Fuel shortages have the potential to paralyze our economy a destabilize our social fabric. The national security risks of ceding this sector to foreign companies, which represent the interests of their home countries and shareholders, is clear.
The government should take action to fix the competitive imbalance that Pertamina?s public service mission imposes. All players in the oil industry must be treated equally. But as a state enterprise and a bulwark of the nation?s energy resources, Pertamina should be given extra privileges without being spoiled.
A few policies could support this: First, the government should obligate all firms in downstream oil to build domestic refineries, not just Pertamina, thereby potentially broadening access to employment.
Second, the government should implement the 2004 law on downstream oil firms consistently. For example, if an oil company wants to enter a ?rich? area, access should be granted on condition of service to one or two remote areas.
Third, cash flow mechanisms among Pertamina, its customers, and the government should provide flexibility to snare emerging opportunities.
This could also potentially provide savings on currency exchange, since companies will import more intermediate oil products, rather than finished ones such as gasoline and diesel fuel.
Pertamina?s destiny is perhaps equally a function of market forces as it is management?s ability to harness to lead internal change that harnesses those forces for the company?s benefit.
Agus Tony Puputra is a lecturer at Sam Ratulangi University and chief economist for state lender Bank Negara Indonesia in Manado, North Sulawesi.
Protests Force Cancellation of Marlboro Concert Series in Bangladesh
A recent report by the Campaign for Tobacco-Free Kids and other public health organizations exposed how Philip Morris International is conducting a global marketing campaign — called Be Marlboro — that uses themes and images that appeal to youth.
Now Philip Morris has canceled a series of concerts in Bangladesh after health advocates protested that the concerts violated the country’s tobacco control laws and marketed cigarettes to kids.
Big Tobacco Fined for Fueling Black Market in U.K.
For years, the major tobacco companies have fought cigarette tax increases and other tobacco control measures by claiming they will spark massive increases in cigarette smuggling and black markets. But stories in The Wall Street Journal (subscription only), The Guardian and other media reveal that British American Tobacco (BAT), the world’s second largest multinational tobacco company, has been supporting — and profiting from — the same cigarette smuggling schemes that tobacco companies claim are caused by policies to reduce tobacco use.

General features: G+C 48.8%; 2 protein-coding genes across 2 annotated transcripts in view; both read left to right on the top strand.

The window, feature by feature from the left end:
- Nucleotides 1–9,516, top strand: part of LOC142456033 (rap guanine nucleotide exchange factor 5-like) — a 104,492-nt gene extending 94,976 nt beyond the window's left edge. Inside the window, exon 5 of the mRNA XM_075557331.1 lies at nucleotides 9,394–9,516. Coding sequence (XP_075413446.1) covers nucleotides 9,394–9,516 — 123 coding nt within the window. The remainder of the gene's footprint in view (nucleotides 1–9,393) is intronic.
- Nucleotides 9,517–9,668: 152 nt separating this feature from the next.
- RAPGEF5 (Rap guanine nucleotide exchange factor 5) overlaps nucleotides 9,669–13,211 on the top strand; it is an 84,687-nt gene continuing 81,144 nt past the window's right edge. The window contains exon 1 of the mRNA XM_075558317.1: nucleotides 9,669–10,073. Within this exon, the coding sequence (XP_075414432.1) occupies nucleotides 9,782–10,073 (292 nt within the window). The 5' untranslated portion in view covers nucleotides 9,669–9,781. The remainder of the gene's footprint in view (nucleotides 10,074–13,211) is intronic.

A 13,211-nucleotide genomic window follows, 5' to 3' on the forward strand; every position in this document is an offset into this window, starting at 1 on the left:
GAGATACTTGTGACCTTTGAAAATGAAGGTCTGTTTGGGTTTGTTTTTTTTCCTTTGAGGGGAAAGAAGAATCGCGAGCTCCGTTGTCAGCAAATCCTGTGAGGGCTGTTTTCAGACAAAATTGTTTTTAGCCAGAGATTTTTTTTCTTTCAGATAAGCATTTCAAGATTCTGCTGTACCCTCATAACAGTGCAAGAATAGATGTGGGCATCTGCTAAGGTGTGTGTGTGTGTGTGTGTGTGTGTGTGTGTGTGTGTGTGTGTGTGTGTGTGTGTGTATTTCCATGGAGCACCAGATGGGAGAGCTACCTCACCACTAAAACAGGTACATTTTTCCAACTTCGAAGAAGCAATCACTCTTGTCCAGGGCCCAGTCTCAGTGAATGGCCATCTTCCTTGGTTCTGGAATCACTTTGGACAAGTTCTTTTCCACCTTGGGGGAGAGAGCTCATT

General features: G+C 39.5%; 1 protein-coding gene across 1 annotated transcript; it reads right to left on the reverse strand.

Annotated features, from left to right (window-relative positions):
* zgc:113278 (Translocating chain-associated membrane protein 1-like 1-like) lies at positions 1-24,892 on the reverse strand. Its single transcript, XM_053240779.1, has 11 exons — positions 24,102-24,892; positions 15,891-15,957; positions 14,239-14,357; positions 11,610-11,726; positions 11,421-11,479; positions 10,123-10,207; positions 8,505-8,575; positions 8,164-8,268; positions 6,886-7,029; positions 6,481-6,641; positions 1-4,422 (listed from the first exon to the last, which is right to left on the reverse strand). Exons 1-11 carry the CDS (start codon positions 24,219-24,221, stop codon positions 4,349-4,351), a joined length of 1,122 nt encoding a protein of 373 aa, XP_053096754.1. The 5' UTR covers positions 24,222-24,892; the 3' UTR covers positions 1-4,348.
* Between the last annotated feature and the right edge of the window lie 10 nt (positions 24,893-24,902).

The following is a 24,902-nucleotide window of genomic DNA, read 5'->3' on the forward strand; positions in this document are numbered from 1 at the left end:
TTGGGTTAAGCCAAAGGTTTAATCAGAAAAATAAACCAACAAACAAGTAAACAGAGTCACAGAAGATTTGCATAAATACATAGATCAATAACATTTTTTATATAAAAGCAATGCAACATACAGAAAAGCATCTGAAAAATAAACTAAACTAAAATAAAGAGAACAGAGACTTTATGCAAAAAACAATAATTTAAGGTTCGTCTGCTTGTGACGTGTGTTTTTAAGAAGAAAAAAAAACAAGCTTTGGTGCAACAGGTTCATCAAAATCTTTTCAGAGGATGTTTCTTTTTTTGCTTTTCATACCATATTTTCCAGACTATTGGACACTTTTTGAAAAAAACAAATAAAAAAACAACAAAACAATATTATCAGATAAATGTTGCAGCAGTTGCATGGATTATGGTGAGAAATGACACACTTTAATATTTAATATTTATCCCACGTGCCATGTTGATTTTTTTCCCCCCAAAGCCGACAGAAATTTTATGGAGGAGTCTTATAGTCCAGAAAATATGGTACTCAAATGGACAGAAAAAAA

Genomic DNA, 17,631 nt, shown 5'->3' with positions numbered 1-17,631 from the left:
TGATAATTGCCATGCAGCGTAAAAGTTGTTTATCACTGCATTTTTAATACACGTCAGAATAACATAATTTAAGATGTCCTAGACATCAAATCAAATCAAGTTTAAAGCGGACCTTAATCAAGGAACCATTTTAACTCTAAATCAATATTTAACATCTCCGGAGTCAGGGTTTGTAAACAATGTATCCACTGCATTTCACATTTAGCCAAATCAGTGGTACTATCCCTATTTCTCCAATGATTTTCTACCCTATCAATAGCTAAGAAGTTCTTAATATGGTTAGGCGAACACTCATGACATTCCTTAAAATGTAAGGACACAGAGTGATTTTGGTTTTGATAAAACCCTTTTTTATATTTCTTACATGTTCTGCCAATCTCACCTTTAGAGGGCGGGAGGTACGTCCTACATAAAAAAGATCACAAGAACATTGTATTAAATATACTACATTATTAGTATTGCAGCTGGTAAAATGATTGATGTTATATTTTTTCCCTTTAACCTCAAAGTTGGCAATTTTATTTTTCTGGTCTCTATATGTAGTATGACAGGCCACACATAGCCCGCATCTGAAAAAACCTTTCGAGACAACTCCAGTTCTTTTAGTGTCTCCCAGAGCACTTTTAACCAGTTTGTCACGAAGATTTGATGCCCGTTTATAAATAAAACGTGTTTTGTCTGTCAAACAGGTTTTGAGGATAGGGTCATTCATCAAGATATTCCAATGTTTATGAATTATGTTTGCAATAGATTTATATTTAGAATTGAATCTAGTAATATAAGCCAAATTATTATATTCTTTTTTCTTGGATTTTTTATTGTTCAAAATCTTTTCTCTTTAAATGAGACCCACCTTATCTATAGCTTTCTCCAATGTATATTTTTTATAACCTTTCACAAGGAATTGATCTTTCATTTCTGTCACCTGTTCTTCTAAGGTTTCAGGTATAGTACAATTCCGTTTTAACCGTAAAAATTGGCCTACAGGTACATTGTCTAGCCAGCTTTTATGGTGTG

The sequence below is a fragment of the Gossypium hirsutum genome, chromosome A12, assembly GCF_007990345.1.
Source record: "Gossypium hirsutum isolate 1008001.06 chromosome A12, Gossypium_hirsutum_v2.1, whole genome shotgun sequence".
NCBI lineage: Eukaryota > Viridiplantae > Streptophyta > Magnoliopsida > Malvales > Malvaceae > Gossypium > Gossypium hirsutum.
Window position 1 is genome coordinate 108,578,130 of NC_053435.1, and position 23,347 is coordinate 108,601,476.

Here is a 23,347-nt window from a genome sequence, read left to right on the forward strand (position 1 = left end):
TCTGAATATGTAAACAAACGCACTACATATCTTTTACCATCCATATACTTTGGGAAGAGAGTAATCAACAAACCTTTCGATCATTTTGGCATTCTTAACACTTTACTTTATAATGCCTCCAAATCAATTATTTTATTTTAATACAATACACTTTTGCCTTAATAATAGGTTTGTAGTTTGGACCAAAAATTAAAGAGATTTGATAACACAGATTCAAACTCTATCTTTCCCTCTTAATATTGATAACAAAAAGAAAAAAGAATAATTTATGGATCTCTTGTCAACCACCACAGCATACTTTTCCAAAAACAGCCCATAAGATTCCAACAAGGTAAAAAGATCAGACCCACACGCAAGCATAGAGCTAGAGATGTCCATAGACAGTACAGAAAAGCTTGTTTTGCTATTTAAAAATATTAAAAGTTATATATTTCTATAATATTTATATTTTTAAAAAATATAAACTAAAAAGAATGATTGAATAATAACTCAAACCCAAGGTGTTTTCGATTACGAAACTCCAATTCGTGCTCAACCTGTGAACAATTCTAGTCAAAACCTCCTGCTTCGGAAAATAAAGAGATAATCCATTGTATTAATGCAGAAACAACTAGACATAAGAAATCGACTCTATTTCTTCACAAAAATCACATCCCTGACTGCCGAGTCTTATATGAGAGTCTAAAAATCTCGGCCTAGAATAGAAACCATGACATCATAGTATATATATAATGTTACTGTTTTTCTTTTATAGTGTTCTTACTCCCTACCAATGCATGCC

As Young Fans Enjoy World Series, Magazine Ads Link Baseball and Smokeless To...
For millions of fans of all ages, October means the excitement of the baseball playoffs and World Series.
For tobacco companies, it means another opportunity to target kids by associating smokeless tobacco with baseball and other sports.
This month’s issues of the two leading sports magazines, Sports Illustrated and ESPN, have included huge, two-page advertising spreads for Grizzly, which is by far the most popular smokeless tobacco brand among youth ages 12-17. Grizzly is made by American Snuff Company, a subsidiary of tobacco giant Reynolds American.
Mixing the sacred and the profane
Teeth filing is mandatory for Balinese Hindu children when entering adolescence.
Congo detains 6 UN peacekeepers
Congolese authorities detained six members of a Ukrainian aviation crew working for the U.N. peacekeeping force on Wednesday after Congolese military uniforms were found in their luggage, the U.N. force said.
In the time of giants
Made Dharma speaks standing in front of what the people of his village believe is a flower stem from a massive tree of legend.